Jewish World ReviewOct. 24, 2002 / 18 Mar-Cheshvan, 5763
http://www.NewsAndOpinion.com | TV talk shows are as pure as the driven snow job. We know that. When stars deign to shmooze with Matt, Katie, Jay or Dave, chances are 193% that they've come to plug a movie, book or I'm-so-compassionate cause. We accept that.
What we cannot accept is the latest, sneakiest marketing ploy: celebrities "spontaneously" chatting about a prescription drug - thanks to a hefty fee from the drug company.
This has happened several times during the past year. Last winter, for instance, Kathleen Turner went on "Good Morning America" to talk about her arthritis. Then she just happened to mention a Web site where viewers could find out about "extraordinarily effective" new medications. This Web site is sponsored by drug companies Amgen and Wyeth.
And so, it turns out, is Turner. Too bad she never mentioned this before or during the interview.
Just as creepily, Olympic skater Peggy Fleming went on ABC to discuss her cholesterol problem (how fascinating!). Cameras on, she praised Lipitor, a drug made by Pfizer. What she neglected to praise was her Pfizer paycheck.
Most depressingly of all, even Lauren Bacall sank to this so-called stealth endorsing. In March, she made a rare appearance on the "Today" show to talk about a friend who suffered from the blinding disease macular degeneration. Then she name-dropped the eye drug Visudyne.
"It was the weirdest thing," says Erika Schwartz, a health writer who happened to be watching at the time. "She hadn't written a book, hadn't done any research, she just said, 'I had a friend of a friend, and I wanted to come out here and talk about this [drug].' To me, it was blatantly obvious."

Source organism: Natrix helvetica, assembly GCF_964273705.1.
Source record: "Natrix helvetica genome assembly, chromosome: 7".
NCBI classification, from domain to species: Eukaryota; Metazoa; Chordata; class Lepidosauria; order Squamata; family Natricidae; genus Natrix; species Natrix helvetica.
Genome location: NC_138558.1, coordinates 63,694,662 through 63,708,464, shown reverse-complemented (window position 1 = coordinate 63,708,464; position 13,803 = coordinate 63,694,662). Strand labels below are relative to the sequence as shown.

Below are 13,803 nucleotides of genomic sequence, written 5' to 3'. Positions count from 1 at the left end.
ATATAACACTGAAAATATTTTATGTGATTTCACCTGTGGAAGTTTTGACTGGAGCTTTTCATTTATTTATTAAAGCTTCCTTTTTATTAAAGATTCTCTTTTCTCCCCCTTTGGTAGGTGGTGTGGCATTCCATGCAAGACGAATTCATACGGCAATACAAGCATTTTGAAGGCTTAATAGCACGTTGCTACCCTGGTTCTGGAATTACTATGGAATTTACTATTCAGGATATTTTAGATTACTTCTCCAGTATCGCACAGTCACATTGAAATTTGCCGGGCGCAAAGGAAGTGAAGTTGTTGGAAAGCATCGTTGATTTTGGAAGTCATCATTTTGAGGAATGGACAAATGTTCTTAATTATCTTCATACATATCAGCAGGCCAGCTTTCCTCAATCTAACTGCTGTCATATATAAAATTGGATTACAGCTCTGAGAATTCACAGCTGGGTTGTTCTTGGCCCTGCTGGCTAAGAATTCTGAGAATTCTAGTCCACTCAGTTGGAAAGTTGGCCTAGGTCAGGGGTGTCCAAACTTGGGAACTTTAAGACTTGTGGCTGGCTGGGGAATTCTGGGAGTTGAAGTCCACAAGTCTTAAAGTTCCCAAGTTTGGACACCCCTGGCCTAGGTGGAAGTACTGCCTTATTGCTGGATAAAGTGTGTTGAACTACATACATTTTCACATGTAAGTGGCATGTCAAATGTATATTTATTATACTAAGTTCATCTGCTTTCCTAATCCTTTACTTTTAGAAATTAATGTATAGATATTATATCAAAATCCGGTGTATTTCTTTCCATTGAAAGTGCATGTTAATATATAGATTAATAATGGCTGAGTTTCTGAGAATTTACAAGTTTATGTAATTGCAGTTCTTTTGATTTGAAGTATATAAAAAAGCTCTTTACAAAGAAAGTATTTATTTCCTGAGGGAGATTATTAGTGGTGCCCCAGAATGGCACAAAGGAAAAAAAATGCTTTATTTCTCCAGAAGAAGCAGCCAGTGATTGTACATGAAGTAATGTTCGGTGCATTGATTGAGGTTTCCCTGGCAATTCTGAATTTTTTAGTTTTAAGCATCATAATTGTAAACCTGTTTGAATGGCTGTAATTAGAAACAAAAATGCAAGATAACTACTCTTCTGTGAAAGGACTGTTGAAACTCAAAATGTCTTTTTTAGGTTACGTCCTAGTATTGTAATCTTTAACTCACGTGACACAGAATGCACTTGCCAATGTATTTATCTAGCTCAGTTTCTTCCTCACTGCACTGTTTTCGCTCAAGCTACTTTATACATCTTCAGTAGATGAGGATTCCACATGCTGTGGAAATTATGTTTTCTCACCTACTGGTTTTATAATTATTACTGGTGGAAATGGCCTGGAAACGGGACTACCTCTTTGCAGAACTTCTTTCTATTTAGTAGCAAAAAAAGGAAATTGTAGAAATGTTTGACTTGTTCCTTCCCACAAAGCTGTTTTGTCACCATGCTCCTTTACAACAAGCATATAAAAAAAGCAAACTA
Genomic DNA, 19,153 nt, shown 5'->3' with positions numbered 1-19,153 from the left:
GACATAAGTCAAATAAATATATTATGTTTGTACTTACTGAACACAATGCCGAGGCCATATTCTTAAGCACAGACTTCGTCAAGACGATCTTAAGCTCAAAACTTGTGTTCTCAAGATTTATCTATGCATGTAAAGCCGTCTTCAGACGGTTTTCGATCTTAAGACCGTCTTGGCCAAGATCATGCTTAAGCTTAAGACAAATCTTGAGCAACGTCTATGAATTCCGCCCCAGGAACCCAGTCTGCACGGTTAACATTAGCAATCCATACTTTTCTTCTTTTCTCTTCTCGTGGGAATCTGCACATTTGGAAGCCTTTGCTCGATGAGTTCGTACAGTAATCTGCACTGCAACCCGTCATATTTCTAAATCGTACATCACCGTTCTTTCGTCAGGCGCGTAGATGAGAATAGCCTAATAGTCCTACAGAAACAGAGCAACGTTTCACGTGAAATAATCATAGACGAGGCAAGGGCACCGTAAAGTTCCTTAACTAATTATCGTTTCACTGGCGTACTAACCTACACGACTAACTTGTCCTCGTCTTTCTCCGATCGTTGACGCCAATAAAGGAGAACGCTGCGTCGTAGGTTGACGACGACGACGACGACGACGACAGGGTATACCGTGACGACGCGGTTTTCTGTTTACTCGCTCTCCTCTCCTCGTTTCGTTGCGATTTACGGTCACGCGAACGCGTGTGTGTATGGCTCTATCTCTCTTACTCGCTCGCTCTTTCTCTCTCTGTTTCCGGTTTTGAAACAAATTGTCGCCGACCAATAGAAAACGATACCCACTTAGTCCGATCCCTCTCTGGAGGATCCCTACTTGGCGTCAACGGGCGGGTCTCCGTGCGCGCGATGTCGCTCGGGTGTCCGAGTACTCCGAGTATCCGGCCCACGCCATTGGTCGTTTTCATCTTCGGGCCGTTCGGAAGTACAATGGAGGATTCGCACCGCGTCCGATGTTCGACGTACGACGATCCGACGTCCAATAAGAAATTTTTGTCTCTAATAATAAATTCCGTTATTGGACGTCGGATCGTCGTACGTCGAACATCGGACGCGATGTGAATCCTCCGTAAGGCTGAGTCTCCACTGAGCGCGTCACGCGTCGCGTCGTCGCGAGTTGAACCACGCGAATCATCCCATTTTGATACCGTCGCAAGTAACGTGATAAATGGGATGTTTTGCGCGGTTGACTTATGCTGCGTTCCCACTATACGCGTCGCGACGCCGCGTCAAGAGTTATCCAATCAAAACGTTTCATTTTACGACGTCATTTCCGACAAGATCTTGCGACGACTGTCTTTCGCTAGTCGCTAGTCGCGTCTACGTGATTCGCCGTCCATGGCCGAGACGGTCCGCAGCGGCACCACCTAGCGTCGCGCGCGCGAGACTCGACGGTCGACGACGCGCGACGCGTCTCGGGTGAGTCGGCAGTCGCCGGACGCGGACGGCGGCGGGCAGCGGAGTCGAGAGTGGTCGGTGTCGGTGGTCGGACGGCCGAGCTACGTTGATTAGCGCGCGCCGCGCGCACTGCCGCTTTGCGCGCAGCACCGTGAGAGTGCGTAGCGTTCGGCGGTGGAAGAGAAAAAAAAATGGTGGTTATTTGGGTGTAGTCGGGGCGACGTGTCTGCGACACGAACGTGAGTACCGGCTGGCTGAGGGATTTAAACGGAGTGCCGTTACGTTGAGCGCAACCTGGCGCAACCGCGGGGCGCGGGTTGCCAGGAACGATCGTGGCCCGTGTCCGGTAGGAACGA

In part, it was Bacall's blatancy that made the rest of the media sit up, too. As more and more instances of drug plugging came to light, several networks vowed to ban pill pushers from their shows.
But it won't work, says Barry Greenberg, president of Celebrity Connection, a Los Angeles firm that matches celebs with companies. "It's like campaign finance reform," he says. "You can figure out 27 ways to stop it, and someone will figure out the 28th way to [book a spokesman], and the Hollywood drug cartel moves on."
This is not only depressing, it's dangerous, says Christina Schlank, author of "Medicine and Money." "The Food and Drug Administration regulates prescription drug advertising on TV. But when a celebrity goes on and says, 'This drug helped me,' they don't have to say, 'and the side effects are blah, blah, blah.'" That's big stuff to skip.
Still, I have hope. While no one can doubt the drug companies' resourcefulness, there is one force in Hollywood that's even greater than greed: vanity. And pill shilling looks pathetic. "Now, when somebody does this, it's going to be the equivalent of getting caught in a Thighmaster commercial," predicts Syracuse University pop culture guru Robert Thompson.
Hollywood has always had a problem with drugs. But as Turner, Fleming and Bacall have, one hopes, learned: Next time, just say no.
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